On 20 March 2018 the European Court of Human Rights (ECtHR) has dismissed, by six votes to one, the Irish Government’s request to revise the 1978 Ireland v UK judgment.
The case concerned the use, by British authorities, of ‘disorientation’ or ‘sensory deprivation’ techniques on men detained under emergency powers during Northern Ireland’s civil strife. The so-called ‘five techniques’ consisted in hooding, wall standing in stress position for long periods of time, sleep deprivation, subjection to noise, food and water deprivation. The conclusion reached in 1978 by the ECtHR was that, although the techniques ‘undoubtedly amounted to inhuman and degrading treatment’, ‘they did not occasion suffering of the particular intensity and cruelty implied by the word torture as so understood’.
The revision request, submitted under Rule 80 § 1 of the Rules of Court, aimed at obtaining a different legal qualification of the techniques: the Irish Government produced newly discovered evidence, on the basis of which it was alleged that the 1978 judgment should have considered the techniques as torture.
The five techniques have been used by other Governments’ agencies in Afghanistan, Iraq and detention facilities such as Guantanamo, and the 1978 judgment has been cited by the 2002 ‘Torture Memo’ to justify the conclusion that the use of similar techniques by the United States did not amount to torture. It is therefore not surprising that the dismissal of the revision request has provoked strong reactions among human rights activists.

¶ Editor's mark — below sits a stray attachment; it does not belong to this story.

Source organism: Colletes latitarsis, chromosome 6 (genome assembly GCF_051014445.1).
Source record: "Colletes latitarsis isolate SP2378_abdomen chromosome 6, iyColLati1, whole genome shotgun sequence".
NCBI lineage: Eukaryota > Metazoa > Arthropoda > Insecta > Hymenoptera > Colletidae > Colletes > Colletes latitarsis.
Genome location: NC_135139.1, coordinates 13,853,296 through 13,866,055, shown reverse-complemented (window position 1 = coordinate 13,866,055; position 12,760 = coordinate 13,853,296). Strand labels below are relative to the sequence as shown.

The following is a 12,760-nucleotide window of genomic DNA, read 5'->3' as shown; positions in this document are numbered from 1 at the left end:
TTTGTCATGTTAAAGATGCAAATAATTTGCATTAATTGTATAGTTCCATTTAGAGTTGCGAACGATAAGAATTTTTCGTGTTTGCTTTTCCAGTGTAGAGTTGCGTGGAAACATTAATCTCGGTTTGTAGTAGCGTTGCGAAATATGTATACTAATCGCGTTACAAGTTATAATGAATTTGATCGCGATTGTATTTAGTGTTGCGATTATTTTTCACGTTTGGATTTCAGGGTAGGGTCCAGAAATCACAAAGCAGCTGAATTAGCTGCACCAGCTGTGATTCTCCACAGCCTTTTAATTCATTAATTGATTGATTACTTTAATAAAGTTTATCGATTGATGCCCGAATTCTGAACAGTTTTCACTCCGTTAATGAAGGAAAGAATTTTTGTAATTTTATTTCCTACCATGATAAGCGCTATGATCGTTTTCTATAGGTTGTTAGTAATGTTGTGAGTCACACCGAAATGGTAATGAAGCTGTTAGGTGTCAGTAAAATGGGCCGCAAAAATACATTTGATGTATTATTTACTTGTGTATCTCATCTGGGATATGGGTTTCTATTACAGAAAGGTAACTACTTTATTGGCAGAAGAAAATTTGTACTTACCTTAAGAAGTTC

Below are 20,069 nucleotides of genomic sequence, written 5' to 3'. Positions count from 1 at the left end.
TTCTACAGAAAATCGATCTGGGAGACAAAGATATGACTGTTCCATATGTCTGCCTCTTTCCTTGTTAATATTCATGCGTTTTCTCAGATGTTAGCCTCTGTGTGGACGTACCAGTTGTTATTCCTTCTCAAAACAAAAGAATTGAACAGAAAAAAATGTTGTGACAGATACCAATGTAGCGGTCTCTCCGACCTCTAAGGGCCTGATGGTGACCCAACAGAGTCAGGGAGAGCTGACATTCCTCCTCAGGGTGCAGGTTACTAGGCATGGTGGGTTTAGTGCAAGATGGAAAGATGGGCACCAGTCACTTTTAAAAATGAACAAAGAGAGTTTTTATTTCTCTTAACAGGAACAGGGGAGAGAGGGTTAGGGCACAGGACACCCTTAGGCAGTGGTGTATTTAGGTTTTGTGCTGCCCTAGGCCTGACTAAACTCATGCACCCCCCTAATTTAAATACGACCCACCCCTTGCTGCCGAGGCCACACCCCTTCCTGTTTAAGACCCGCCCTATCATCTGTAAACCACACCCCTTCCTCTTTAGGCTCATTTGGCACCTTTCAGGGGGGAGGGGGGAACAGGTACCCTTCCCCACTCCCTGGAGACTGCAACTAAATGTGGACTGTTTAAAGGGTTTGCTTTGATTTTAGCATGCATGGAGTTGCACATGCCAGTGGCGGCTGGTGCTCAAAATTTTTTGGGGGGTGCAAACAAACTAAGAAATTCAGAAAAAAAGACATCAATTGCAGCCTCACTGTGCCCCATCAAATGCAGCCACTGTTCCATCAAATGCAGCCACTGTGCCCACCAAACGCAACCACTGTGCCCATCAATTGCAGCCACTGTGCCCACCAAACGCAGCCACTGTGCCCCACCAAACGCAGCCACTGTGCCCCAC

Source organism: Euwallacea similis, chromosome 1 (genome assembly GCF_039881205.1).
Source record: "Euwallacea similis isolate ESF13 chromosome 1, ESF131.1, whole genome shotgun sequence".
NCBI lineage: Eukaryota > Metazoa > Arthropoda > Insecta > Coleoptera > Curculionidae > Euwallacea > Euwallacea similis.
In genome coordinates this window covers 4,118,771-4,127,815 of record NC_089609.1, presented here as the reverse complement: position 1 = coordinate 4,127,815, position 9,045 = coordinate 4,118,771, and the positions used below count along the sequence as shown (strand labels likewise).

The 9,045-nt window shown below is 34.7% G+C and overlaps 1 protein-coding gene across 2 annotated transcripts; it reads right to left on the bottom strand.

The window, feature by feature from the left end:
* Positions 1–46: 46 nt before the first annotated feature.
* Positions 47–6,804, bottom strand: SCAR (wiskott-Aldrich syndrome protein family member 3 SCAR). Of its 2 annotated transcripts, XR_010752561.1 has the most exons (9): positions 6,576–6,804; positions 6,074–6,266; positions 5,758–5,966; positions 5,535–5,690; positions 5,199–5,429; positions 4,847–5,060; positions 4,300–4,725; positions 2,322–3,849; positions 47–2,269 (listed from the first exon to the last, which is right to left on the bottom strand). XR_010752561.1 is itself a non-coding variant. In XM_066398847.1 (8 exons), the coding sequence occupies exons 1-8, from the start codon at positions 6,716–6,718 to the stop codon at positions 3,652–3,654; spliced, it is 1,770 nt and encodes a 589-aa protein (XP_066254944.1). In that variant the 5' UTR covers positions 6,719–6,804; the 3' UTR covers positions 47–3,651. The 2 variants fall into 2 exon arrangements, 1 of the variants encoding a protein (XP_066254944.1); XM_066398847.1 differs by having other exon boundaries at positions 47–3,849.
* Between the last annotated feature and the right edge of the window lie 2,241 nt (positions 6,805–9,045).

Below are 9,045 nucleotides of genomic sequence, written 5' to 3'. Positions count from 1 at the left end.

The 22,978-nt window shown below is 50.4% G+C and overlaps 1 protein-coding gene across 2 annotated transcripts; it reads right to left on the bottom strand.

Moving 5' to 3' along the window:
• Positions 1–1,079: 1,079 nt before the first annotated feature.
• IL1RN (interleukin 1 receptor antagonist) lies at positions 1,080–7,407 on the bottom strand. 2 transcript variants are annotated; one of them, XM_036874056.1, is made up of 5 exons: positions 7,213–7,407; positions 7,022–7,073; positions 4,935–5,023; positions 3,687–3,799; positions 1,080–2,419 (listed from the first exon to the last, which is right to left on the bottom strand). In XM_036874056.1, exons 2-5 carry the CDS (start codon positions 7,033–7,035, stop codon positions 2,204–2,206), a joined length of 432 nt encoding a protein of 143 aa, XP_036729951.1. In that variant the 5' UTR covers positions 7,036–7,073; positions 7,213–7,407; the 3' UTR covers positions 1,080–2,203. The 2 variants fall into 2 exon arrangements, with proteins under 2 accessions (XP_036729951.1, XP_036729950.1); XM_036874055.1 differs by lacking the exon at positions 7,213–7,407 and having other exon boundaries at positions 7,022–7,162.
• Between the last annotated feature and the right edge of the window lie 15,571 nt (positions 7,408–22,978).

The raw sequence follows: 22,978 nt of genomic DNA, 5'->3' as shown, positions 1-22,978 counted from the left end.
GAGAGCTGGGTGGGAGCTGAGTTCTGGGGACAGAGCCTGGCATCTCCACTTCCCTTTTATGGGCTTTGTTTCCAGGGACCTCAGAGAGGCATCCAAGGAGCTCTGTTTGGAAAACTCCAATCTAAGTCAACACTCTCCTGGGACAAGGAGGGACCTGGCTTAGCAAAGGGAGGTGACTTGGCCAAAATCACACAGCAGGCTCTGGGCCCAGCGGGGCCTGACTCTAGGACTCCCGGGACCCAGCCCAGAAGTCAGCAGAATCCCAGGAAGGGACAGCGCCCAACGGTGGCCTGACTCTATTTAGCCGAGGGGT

However, the dismissal is correctly grounded on technical arguments which derive logically from the Court’s case law, and it should not be read as a rejection of the opinion according to which the techniques amount to torture. The present post analyses the dismissal and argues that it should be welcomed as a proof of the Court’s consciousness of the extent of its own interpretative powers.
The 1978 judgment
Ireland v UK was the first interstate application lodged before the ECtHR. Its exceptional nature lied also in the fact that the respondent Government had acknowledged the violation for which the applicant state had set in motion the proceedings. Thus, before the Court it needed not to be established whether the five techniques had been used: what was disputed was the amount of damages caused by them, a key factor for their legal qualification under Article 3 of the European Convention on Human Rights (ECHR, or the Convention).
Article 3 ECHR prohibits ill-treatments of two kinds: ‘torture’ and ‘inhuman and degrading treatments’. The dividing line between the two notions has been clarified progressively by the Court’s case law, but in 1978 it was already clear that the severity of the treatment played a significant role in the distinction.